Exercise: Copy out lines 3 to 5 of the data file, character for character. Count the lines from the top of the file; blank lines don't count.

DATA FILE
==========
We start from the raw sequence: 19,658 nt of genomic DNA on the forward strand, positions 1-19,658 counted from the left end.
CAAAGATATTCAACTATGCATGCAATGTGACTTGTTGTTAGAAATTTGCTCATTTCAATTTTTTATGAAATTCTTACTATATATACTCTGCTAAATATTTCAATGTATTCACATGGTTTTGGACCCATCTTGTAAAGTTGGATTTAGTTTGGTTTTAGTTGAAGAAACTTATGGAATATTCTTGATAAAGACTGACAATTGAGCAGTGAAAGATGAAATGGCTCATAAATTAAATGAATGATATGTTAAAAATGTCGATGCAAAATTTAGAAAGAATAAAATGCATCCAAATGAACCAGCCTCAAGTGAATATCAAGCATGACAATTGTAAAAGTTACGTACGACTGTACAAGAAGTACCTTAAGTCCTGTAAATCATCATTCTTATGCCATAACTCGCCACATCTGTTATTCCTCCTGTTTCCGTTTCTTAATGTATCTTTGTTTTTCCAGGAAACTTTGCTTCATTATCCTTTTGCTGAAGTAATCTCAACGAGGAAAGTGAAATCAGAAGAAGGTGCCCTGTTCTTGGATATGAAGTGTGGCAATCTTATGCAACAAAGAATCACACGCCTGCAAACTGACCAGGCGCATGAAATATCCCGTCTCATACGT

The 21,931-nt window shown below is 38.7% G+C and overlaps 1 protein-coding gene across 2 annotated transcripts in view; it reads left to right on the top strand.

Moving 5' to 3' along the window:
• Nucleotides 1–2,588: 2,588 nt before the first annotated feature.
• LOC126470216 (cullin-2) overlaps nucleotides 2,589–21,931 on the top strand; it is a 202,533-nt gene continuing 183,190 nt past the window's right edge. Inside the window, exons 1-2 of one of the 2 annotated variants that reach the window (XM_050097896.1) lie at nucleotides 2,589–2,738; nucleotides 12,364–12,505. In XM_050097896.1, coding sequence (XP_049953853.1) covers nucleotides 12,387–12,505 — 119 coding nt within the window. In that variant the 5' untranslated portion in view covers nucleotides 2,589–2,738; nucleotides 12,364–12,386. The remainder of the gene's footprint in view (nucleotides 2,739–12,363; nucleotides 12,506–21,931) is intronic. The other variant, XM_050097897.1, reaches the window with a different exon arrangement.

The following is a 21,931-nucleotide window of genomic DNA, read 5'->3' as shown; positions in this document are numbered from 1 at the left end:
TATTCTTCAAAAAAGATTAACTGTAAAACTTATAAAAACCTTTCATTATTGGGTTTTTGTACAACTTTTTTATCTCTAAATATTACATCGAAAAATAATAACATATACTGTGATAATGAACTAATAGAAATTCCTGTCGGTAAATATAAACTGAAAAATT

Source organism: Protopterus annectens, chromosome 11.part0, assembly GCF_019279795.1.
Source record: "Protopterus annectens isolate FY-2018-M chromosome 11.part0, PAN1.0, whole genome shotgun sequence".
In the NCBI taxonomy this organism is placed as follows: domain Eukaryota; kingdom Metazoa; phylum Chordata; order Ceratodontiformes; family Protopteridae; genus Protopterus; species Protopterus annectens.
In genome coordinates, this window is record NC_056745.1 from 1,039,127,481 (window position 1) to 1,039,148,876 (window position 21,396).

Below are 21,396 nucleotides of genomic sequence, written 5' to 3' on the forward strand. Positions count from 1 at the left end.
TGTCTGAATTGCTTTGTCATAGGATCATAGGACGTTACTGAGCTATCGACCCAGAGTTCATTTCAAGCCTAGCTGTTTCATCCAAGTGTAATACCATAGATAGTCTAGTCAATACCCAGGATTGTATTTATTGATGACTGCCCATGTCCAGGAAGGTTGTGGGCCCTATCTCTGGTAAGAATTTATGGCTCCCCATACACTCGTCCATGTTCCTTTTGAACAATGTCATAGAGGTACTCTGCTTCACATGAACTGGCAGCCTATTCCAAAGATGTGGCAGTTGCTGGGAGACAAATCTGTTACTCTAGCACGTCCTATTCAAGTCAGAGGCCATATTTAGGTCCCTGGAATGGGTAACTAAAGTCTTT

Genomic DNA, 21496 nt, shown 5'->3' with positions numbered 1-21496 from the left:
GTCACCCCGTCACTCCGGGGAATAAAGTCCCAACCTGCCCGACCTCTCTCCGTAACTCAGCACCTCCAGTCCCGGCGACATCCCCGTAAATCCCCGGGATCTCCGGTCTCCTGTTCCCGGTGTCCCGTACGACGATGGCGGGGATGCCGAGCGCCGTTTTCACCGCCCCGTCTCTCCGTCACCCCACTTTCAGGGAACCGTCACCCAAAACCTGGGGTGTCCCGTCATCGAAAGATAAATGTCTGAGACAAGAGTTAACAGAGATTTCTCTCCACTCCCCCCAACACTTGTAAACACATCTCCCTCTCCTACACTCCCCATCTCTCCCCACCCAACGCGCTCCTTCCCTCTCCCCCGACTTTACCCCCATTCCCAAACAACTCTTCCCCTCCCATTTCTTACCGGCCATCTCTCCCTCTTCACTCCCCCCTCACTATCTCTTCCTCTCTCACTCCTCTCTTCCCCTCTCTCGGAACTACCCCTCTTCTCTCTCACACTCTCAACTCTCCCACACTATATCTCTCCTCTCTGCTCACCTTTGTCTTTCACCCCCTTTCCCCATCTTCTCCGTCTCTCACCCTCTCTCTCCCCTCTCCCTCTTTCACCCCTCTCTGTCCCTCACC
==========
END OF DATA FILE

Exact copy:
The 21,931-nt window shown below is 38.7% G+C and overlaps 1 protein-coding gene across 2 annotated transcripts in view; it reads left to right on the top strand.

Moving 5' to 3' along the window:
• Nucleotides 1–2,588: 2,588 nt before the first annotated feature.